Are you happy? That's the million-dollar question that the United Nations asks people every year in more than 150 countries in order to gather a world-renowned — almost competitive— joy report. This list, compiled by the UN's Sustainable Development Solutions Network, is called the World Happiness Report, and it's released annually around the International Day of Happiness (which, in fact, began in Bhutan as a result of the report) during March. The report analyzes six variables: income, freedom, trust, healthy life expectancy, social support, and generosity. Scandinavian countries blow it out of the water every year, proving that these Nordic populations are, in fact, the happiest people in the world. The United States, however, not so much.

This year's report had a focus on migration and how it affects well-being. If you hadn't already guessed, it revealed that the happiest countries were also the places where immigrants were most happy. Interestingly enough, some of the wealthiest and most technologically advanced countries (we're looking at you, China and Japan) ranked surprisingly low, while other middle-class populations ranked highest. For the top-10 happiest people in the world, happiness didn't cost a thing.

20 Happy: Finland

Taking the coveted top spot of 2018's World Happiness Report, Finland is officially the happiest country in the entire world. According to Forbes, Finns have more forest per square mile than any of their European neighbors, and they love to be outside, even when it's cold. Everyone likes to complain about the weather (don't lie, you do it too), but People Magazine says that it's perhaps this kind of shared misery that actually helps hold communities together. People are brought closer by their mutual support, it says. Of course, money always plays a role, though. Finland also has high taxes, a high GDP (gross domestic product), and low-cost higher education and healthcare, too.

19 Happy: Norway

In 2017, it was world news when Norway unseated Denmark in the UN's annual happiness report. Inhabitants of this Nordic country — a land of majestic mountains and fjords — prioritize their R&Rs, Visit Norway says. Social researcher Ottar Hellevik told one Norwegian newspaper that in recent years, more Norwegians have "replaced a materialistic way of life with an idealistic one." What a concept: when people realize they can get by with working less and earning less, their happiness soars! Norwegians don't have to be making it in Hollywood or earning an outrageous 401k to have a smile on their faces. They're happy just to curl up on the couch with a piece of chocolate and a good book.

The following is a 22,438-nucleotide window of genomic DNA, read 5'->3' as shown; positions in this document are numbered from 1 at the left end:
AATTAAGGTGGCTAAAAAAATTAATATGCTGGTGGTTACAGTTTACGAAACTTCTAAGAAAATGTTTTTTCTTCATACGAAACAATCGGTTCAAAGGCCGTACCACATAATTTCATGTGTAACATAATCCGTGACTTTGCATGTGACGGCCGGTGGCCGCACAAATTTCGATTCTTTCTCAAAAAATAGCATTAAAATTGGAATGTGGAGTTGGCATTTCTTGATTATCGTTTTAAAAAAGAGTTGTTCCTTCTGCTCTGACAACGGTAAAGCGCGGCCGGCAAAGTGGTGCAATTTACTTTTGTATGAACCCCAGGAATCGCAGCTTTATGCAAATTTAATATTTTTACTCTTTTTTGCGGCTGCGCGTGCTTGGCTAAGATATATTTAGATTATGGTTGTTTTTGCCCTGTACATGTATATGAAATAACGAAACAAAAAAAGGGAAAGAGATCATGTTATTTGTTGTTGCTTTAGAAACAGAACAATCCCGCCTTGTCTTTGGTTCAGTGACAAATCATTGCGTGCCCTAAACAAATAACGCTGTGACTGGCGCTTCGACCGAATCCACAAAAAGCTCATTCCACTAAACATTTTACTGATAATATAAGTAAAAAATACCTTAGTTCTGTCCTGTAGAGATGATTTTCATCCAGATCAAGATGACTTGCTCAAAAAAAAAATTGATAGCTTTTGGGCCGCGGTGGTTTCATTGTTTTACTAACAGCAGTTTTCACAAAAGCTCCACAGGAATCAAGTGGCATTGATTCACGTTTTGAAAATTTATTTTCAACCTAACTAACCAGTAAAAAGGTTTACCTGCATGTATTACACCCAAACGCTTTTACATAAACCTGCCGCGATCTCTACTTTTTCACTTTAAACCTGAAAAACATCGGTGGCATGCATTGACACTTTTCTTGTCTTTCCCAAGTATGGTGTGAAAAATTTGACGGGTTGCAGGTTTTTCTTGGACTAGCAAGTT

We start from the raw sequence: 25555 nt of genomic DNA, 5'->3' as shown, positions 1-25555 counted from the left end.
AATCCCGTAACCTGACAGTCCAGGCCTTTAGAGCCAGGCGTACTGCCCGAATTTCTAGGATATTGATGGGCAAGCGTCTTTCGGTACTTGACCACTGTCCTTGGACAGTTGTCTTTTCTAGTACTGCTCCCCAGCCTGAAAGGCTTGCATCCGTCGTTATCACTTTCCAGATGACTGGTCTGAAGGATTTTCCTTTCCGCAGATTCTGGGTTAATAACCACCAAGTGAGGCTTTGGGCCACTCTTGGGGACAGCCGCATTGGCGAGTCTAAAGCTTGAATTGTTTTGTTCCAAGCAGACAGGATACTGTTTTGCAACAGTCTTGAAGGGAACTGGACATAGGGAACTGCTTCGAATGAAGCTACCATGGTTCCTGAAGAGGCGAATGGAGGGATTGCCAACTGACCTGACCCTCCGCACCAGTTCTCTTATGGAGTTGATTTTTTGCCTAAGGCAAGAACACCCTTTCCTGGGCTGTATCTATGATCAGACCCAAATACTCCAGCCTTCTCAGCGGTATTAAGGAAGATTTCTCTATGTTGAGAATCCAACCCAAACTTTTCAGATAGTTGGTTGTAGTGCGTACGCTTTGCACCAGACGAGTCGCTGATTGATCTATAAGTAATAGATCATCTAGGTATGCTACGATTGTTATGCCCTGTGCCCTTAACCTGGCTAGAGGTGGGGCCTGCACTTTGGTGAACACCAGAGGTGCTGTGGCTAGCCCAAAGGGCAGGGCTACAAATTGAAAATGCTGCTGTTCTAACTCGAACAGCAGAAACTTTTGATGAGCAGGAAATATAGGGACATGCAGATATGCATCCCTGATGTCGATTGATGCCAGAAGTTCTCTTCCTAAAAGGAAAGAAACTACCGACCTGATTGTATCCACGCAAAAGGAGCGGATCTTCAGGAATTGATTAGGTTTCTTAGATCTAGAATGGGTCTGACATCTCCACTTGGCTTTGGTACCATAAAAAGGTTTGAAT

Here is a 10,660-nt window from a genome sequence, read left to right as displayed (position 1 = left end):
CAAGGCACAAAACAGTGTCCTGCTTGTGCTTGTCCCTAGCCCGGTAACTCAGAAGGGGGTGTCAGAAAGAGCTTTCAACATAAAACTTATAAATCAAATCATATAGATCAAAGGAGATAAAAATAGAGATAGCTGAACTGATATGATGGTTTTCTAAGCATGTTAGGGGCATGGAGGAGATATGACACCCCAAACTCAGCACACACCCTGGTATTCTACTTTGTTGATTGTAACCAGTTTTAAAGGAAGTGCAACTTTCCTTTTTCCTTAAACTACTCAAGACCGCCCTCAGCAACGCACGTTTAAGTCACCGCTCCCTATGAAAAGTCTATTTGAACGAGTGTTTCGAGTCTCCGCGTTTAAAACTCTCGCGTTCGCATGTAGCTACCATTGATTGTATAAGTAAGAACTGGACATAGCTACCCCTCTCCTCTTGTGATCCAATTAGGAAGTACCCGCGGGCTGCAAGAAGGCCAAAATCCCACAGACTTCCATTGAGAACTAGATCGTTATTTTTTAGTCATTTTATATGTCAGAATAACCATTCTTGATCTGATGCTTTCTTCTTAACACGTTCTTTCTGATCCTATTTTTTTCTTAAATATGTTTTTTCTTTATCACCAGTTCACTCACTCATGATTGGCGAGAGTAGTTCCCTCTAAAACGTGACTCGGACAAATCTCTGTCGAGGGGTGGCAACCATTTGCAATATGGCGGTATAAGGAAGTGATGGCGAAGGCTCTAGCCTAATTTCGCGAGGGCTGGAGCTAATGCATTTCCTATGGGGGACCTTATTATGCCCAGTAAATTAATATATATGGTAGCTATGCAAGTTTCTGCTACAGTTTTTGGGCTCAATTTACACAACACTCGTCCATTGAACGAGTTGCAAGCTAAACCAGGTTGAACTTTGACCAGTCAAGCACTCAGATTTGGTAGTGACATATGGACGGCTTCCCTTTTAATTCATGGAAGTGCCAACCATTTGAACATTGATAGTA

18 Happy: Denmark

While perusing the aisles of your favorite local bookstore, you might have passed by "The Little Book of Hygge: Danish Secrets to Happy Living." In it, author Meik Wiking (a Dane himself) claims the key to Danish happiness is this thing called "hygge," which, according to Visit Denmark, means "creating a warm atmosphere and enjoying the good things in life with good people." Hygge has a lot of different meanings — from the glow of a candle to hot cocoa by a warm fire — but the one thing that every Dane agrees on is that hygge is synonymous with happiness.

17 Happy: Iceland

In 2017, 2 million visitors fled this Nordic island to soak in lagoons, explore volcanoes, and trek along ancient glaciers. The number of tourists in Iceland last year actually outnumbered the locals five to one, but they didn't let the tourism surge get them down. Apparently, the natives love these picturesque hot pools just as much as we do. CNN recently reported that the secret to Icelandic happiness could be their unique water culture. The natural, outdoor pools are like a community center, always full of chatting and laughter, the article says, but you won't find this kind of neighborhood congregation in the over-visited Blue Lagoon. They keep their locals-only hot spots (literally) under wraps.

16 Happy: Switzerland

Switzerland has descended a few steps on the happiness ladder since it was ranked number one in 2015, but even so, the Swiss could teach us a thing or two about being happy. When they topped the charts, The Telegraph listed 19 reasons for their outstanding happiness, including Swiss chocolate, Swiss cheese, Ursula Andress, and a cool flag. In all seriousness, though, the Swiss are prosperous, they live long (probably because they have one of the lowest obesity rates in Europe), and they also live in the shadow of the Alps. Switzerland is a country of lovers, not fighters — according to the article, they haven't been involved in a war since 1847.

15 Happy: The Netherlands